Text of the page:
Two major prerequisites for installing Oracle Enterprise Manager (OEM) are having an existing, certified Oracle Database and an installation of Oracle WebLogic Server. Steve Callan shows you the steps performed for database preparation and for installation of Oracle WebLogic Server.
Two major prerequisites for installing Oracle Enterprise Manager (OEM) are having an existing, certified Oracle Database and an installation of Oracle WebLogic Server. For the purposes of this article, let’s assume you already have an existing database (11g) with Database Control configured. That’s pretty much what you get anyway as a result of a normal or regular installation of Oracle on a server (including your own PC or laptop).
This article looks at the steps performed for database preparation and for installation of Oracle WebLogic Server.
All steps involve create or install, with the exception of one component on the existing Oracle database. Given that Database Control was configured, then its repository must be deconfigured and the existing SYSMAN schema must be dropped. The installation and configuration of OEM creates its own SYSMAN user. Along with the new SYSMAN (and SYSMAN_MDS) user comes a MGMT tablespace with several data files.
For a “real” installation of OEM, as in what you would do in a workplace, you’d definitely want to comply with all requirements listed in the Oracle Enterprise Manager Grid Control Basic Installation Guide. The table below is a collection of various links, patch numbers and support notes from My Oracle Support.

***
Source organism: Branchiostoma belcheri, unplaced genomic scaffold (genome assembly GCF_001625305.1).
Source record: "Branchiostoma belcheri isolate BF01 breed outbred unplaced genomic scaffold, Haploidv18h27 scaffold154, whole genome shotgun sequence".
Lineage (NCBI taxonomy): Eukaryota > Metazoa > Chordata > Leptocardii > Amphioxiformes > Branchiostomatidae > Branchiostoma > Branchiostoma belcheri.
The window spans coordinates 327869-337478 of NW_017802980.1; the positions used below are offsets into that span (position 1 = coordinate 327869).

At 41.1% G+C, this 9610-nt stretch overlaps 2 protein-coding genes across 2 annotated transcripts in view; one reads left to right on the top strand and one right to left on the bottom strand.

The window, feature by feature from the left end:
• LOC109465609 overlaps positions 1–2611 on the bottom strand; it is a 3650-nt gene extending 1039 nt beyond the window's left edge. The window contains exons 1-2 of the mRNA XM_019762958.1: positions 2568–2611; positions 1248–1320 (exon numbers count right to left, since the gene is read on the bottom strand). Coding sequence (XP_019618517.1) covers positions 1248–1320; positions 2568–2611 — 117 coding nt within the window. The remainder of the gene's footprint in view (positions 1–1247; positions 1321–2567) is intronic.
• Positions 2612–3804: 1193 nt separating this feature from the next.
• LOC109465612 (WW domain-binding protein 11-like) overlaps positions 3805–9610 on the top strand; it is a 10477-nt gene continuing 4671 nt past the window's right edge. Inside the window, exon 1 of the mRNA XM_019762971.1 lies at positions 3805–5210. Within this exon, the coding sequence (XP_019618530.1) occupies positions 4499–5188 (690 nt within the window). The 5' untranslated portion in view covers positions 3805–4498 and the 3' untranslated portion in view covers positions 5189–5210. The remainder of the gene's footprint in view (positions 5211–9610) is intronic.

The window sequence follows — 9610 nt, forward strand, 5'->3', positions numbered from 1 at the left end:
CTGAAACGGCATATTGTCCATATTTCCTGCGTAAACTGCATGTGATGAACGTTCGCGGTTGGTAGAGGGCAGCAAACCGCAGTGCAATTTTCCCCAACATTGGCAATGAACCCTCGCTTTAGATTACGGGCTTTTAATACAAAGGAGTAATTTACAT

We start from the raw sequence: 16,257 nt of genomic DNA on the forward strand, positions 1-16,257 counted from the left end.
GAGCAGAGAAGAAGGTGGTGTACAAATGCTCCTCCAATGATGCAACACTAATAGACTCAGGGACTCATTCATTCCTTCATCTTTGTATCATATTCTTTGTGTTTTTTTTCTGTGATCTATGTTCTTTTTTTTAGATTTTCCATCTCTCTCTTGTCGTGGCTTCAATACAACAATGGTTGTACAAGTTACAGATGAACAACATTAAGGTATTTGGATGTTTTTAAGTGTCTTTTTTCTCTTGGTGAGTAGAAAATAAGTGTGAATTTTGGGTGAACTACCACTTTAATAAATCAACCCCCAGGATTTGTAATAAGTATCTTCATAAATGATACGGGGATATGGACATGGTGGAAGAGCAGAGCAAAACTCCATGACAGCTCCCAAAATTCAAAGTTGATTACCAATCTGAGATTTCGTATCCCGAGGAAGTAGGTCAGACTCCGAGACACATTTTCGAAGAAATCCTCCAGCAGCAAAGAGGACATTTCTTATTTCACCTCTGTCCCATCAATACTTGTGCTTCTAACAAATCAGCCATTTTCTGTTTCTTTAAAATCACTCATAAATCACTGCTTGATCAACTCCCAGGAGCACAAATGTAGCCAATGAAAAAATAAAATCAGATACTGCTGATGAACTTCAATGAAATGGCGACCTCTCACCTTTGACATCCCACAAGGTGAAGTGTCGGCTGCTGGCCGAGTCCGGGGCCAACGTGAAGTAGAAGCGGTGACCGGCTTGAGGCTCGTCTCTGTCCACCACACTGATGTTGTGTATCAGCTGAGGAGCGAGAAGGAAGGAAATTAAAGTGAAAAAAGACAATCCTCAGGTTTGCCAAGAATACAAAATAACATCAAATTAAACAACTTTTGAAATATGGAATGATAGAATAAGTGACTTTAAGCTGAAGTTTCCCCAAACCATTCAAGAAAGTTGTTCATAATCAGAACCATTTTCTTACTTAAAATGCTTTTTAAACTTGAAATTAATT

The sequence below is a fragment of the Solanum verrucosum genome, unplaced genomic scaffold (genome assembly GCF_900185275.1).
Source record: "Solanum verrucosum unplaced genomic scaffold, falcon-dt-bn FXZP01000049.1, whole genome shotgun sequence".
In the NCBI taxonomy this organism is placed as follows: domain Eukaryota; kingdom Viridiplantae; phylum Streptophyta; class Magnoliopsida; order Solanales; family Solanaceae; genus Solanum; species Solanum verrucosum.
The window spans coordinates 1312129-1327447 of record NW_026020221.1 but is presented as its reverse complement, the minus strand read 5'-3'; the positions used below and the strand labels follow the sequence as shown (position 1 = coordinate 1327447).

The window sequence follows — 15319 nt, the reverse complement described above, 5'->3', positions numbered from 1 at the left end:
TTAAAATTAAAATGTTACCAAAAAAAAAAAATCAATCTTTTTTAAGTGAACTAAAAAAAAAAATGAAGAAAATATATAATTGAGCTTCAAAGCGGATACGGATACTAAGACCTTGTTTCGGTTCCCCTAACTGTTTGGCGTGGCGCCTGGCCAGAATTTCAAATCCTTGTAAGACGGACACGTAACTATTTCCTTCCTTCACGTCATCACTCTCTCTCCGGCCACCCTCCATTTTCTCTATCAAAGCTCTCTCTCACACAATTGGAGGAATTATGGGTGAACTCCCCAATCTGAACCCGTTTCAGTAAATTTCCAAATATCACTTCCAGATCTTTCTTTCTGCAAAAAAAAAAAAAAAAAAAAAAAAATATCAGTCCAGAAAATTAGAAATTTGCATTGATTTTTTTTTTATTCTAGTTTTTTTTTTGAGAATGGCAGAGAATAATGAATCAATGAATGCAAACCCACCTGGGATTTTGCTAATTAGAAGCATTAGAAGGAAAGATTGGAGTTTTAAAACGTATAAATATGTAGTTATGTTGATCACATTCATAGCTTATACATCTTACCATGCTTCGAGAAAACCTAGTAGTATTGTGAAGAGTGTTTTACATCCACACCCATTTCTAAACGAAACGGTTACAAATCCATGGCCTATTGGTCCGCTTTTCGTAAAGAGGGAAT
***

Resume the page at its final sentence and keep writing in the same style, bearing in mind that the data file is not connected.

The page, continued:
Master Note for installing OEM
MOSC note 1067438.1
Oracle Enterprise Manager
Within the master note for installing OEM, there is a link to a Windows WLS installation note (1088223.1). Within this note is some good news: you don’t have to install/upgrade Java because the Windows version of WLS comes pre-bundled with its own Java resources. As far as which specific download to select, if you select the 10.3.2 Package Installer version, you’ll be able to follow along step by step with note 1088223.1 as it uses the wls1032_win32.exe file from that download option. You may encounter installer crashes if installing from a network drive. If so, copy the exe file to a local drive and re-try.
The actual installation of WLS is pretty simple. Be sure to choose the “Typical” option (screen shot is not shown below, but it’s pretty obvious what to do when that step appears).
Once WLS is installed, access to the welcome page is based on the loopback adapter IP address and port 7001.
Username and password
Start the Administration Console (button is to the right on the index page shown above) and use weblogic/welcome1 as the username/password.
With proof/confirmation that WLS was successfully installed, we’re now ready to apply the WDJ7 patch. To install the patch, use the Oracle Smart Update Utility. The utility can be started in the <path to Middleware>\utils\bsu folder. The bsu.cmd simply runs the client-patch.jar file, so if you need to, you can execute the jar file via the command line using:
C:\WLS\Middleware\utils\bsu> java –jar client-patch.jar
At this point in the process, if you don’t have access to a Customer Support Identifier (CSI), going forward will be at risk in terms of not installing the patch.
After downloading and validating for conflicts, the WDJ7 patch (and several others by default) becomes available for installation. Click on Apply and the patch (or patches) is applied.
At this point (not quite finally though) we’re ready to install OEM itself, which will be covered in the next article.